The Navy's specified activity would occur only during July 16 through January 15, within the allowable season for in-water work at NBKB. This window is established by the Washington Department of Fish and Wildlife in coordination with NMFS and the U.S. Fish and Wildlife Service (USFWS) to protect juvenile salmon. A maximum of eight pile driving days would occur, but the eight days could occur on any day during the window. Vibratory driving, as compared with impact driving or pile removal via pneumatic chipping, is expected to occur on only four total days.

Impact pile driving during the first half of the in-water work window (July 16 to September 23) may only occur between two hours after sunrise and two hours before sunset to protect breeding marbled murrelets (Brachyramphus marmoratus; an Endangered Species Act [ESA]-listed bird under the jurisdiction of USFWS). Vibratory driving during the first half of the window, and all in-water work conducted between September 23 and January 15, may occur during daylight hours (sunrise to sunset). Other construction (not in-water) may occur between 7 a.m. and 10 p.m., year-round. Therefore, in-water work is restricted to daylight hours (at minimum) and there is at least a nine-hour break during the 24-hour cycle from all construction activity.

Specific Geographic Region

NBKB is located on the Hood Canal approximately 32 km west of Seattle, Washington (see Figures 2-1 through 2-3 in the Navy's application). The Hood Canal is a long, narrow fjord-like basin of the western Puget Sound. Throughout its 108-km length, the width of the canal varies from 1.6-3.2 km and exhibits strong depth/elevation gradients and irregular seafloor topography in many areas. Although no official boundaries exist along the waterway, the northeastern section extending from the mouth of the canal at Admiralty Inlet to the southern tip of Toandos Peninsula is referred to as northern Hood Canal. NBKB is located within this region. Please see Section 2 of the Navy's application for detailed information about the specific geographic region, including physical and oceanographic characteristics.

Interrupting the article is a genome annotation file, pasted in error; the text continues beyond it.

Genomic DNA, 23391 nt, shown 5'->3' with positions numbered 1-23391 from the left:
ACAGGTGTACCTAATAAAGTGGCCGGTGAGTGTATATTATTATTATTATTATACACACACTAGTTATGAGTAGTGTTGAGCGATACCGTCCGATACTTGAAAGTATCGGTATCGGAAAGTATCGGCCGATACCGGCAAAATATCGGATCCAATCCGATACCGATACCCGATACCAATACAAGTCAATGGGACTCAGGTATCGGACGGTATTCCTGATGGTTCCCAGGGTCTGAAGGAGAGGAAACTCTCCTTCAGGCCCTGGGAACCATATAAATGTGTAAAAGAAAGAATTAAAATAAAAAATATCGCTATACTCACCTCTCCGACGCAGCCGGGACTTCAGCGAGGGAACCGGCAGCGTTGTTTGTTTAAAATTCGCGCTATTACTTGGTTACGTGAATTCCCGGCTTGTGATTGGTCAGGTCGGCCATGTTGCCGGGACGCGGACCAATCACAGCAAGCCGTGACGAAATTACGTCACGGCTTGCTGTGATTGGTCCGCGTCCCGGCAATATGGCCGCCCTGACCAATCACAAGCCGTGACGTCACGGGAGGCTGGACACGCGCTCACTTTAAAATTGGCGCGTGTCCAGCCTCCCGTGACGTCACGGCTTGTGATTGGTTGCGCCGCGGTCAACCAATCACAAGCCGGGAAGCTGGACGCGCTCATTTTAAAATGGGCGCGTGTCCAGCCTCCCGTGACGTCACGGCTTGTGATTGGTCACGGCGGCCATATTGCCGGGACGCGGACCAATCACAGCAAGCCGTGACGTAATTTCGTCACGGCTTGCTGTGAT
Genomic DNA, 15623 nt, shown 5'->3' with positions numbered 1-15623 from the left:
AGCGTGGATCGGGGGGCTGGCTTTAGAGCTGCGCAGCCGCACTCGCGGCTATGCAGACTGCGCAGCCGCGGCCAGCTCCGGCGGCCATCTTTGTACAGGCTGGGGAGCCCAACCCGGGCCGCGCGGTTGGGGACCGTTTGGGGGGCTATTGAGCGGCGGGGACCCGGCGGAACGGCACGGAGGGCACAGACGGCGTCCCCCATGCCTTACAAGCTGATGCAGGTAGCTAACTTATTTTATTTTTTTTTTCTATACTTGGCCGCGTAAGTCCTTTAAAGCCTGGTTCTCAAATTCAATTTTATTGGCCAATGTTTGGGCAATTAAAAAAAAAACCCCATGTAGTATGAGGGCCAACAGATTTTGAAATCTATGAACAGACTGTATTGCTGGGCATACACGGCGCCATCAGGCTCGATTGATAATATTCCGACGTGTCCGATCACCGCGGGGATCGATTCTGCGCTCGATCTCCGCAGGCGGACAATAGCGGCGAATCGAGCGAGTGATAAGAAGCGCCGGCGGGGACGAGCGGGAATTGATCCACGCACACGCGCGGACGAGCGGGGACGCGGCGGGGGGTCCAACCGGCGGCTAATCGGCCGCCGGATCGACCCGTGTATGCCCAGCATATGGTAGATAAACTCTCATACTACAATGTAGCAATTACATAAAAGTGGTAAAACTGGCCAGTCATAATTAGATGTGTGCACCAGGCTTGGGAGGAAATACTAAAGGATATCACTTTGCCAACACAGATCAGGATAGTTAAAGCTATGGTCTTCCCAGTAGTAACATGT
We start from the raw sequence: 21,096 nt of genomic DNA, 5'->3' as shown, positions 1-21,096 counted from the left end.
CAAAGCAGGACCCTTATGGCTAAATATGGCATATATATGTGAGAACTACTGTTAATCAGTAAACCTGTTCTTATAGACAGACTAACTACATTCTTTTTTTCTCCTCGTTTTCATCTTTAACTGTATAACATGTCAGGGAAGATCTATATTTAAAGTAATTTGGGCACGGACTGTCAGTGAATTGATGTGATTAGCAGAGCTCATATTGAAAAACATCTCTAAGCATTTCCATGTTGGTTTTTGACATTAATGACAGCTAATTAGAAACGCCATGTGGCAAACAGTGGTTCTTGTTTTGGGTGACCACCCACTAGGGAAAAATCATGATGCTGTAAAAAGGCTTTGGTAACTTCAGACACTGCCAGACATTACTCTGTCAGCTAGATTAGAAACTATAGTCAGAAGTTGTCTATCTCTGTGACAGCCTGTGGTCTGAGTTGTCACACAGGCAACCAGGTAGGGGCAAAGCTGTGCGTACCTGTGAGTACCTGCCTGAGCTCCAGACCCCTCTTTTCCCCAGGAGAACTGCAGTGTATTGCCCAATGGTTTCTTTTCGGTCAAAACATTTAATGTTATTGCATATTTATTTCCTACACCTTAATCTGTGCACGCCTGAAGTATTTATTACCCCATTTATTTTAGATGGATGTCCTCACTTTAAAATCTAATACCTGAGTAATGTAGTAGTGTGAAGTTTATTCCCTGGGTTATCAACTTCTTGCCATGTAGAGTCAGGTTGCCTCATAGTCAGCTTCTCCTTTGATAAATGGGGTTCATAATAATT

Detailed Description of Activities

Maintenance of necessary facilities for handling of explosive materials is part of the Navy's sea-based strategic deterrence mission, and the Navy has determined that EHW-1 structural integrity is compromised due to deterioration of the wharf's piling sub-structure. The EHW-1 consists of two 30-m access trestles and a main pier deck that measures approximately 215 m in length. The wharf is supported by both 16-in and 24-in hollow octagonal pre-cast concrete piles. Additionally, there are steel and timber fender piles on the outboard and inboard edges of the wharf (see Figures 1-1 through 1-4 in the Navy's application).